This plane is hungry for brains
I’m comfortable saying that “endless runner” is a bonafide genre now. Canabalt was really the first one to break out; it hit the ground running (terrible pun review quota filled) and never looked back. While the setup is different from title to title, the point is always the same: travel as far as possible. There’s no beating the game per se, just go as far as you can without failing. Zombie Ace has the same great trappings, but adds some much-needed complexity to the proceedings.
As in other endless running games, Zombie Ace is all about travelling as far as you can. Here, you’re an undead pilot flying a plane full of your brain-addicted zombie friends, travelling from city to city in an effort to infect us all. You tap the screen to fly up, and let go to descend back to earth, all the while avoiding obstacles and trying to stretch out the fuel. When your fuel runs out, you’re dead (well, even MORE dead). Really pretty standard stuff for this type of game.
But standard is a tough sell for me at this point. As someone that’s spent close to 20 hours playing Jetpack Joyride (I know, I’m insane), just another runner really isn’t going to get it’s icon onto my home screen. You’ve got to be bold, try something new. Zombie Ace seemed to know that, and added in a few different elements that really help the game stand out as something unique to move the genre forward.
While tapping to fly and avoid obstacles like buildings and clouds, you’ll sometimes encounter military jets that fly in and try to shoot you down. Tapping the planes causes one of your zombies to jump from your plane to theirs, gnawing the plane until it explodes. At which time the zombie (or zombies if it’s a large plane) will to the ground in a parachute. Grabbing them out of the air serves not only to score you more points, but also as ammunition you can launch at more planes later. They also help you infect cities. Let me explain.
The game starts with you taking off in Seattle. As you fly and attack enemies, you’ll occasionally pass over other cities as you travel through the US. If you choose you can land your plane in these cities, ending the game early and scoring for how well you did, how far you travelled and how many zombies you have with you. If you bring enough zombies to a city, you can infect it!
Infected cities confer other bonuses and an occasional later starting city, enabling you to fly further. To maximize your damage and points and earnings, you really need to set the plane down in a city before you crash.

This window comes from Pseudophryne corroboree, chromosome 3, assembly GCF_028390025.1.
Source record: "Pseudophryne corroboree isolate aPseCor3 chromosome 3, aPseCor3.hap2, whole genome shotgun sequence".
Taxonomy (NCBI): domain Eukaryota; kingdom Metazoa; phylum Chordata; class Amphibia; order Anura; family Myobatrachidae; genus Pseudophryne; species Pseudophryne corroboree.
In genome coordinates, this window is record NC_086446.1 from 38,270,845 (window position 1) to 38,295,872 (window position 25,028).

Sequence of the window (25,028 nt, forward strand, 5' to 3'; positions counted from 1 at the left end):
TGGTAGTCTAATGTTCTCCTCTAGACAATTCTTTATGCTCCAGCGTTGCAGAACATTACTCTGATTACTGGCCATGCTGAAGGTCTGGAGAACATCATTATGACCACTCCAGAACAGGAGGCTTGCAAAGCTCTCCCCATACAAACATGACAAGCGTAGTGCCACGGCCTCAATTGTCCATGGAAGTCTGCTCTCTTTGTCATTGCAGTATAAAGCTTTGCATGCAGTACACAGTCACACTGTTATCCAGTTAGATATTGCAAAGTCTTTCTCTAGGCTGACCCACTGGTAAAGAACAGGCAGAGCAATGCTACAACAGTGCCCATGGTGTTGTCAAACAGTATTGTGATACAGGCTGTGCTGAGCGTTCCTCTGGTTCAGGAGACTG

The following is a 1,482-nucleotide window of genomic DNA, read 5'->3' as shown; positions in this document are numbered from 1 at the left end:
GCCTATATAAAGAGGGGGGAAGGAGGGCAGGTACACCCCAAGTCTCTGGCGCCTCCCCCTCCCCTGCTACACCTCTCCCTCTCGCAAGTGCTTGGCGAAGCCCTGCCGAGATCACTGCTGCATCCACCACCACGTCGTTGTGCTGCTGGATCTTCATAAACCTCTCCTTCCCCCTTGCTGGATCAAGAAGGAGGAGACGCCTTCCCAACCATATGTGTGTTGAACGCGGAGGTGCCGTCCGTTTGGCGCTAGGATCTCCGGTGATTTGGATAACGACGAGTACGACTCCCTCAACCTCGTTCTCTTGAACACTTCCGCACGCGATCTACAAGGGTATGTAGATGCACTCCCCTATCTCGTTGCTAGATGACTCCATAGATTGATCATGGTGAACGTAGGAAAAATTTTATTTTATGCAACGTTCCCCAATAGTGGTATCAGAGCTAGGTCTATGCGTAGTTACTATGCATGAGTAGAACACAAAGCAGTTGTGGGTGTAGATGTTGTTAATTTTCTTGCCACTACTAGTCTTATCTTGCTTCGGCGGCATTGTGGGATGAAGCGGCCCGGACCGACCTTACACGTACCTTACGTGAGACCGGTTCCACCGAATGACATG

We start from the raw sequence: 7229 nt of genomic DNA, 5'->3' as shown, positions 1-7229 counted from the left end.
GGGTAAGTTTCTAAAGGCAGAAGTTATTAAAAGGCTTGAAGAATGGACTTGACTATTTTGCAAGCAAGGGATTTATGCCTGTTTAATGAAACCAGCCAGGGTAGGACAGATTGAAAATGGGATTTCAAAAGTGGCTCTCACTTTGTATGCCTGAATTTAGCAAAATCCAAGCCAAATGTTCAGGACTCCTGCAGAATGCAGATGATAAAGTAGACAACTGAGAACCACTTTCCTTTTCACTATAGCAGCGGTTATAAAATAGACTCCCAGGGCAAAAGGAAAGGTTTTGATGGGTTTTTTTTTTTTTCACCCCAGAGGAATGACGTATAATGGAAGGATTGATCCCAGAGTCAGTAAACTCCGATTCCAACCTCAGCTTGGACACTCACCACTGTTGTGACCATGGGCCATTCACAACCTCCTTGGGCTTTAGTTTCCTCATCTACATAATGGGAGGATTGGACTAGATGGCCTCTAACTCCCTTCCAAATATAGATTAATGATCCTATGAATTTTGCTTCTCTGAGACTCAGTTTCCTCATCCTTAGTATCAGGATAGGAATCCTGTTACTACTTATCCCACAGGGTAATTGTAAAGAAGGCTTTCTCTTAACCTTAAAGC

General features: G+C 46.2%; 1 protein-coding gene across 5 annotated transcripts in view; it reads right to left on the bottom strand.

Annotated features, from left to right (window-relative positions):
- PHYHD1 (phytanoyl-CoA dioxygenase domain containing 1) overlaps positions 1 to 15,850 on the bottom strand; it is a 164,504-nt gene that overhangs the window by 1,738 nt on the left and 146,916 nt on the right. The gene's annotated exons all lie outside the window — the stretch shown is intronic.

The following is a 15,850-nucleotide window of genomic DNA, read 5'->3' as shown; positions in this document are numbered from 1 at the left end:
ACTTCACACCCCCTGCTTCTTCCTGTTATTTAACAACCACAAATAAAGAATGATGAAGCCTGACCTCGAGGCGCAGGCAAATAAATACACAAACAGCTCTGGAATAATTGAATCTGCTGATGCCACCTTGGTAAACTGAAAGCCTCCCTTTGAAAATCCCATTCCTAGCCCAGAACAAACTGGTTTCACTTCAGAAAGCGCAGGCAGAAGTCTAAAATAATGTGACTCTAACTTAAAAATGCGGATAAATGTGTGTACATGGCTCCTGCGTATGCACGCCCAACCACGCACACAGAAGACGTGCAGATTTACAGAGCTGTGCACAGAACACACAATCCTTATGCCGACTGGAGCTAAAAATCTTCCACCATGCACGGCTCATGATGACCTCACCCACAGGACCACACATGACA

Zombie Ace is free-to-play, and incudes all of the microtransactions that you’d expect these days. By playing well you earn bucks, which can be used to buy power ups and upgrades to your plane. There’s also second type of currency that’s much harder to earn, but is happily sold to you for real money… in this case it’s brains. You need money for some things, brains for others. You’re pushed towards dropping real world money early, but I never felt like the game was broken because of it.
You can earn those brains by completing missions and going up in rank (like Jetpack Joyride) or earning scratch-off tickets while you play. It’s of course easier and faster to just buy brains or money, but that’s not the only choice you have. These types of models always make me leery but Zombie Ace seems to have found a good line.
My reaction to a free-to-play game is always the same: I just wish I could pay for it and get rid of all the extraneous factors designed to get me to buy in a bit at a time. I give Zombie Ace some credit in that I can earn those brains by taking other actions, such as liking them on Facebook, watching an advertisement, or even sending them a feedback email.
My only real complaint about the gameplay side of things is that I feel like there’s no much warning as to when a city is coming up, and it’s way too small a target to hit. There’s a sign that goes by quickly to give you a heads up, but if you’re not oriented right when the city flies by you’ll miss it. It’s a very small target, and I found myself more than once avoiding some obstacles that caused me to fly right by it.
I played Zombie Ace for about an hour and decided it was home screen worthy. While I wish I could get rid of the various ways the game wants to sell me the brains, it’s cooked into the game pretty well and could be much worse. The complexity added to the gameplay is a much-needed change for the genre as well; it feels fresh and unique in a crowded space on iOS. I think anyone would be well rewarded for checking it out.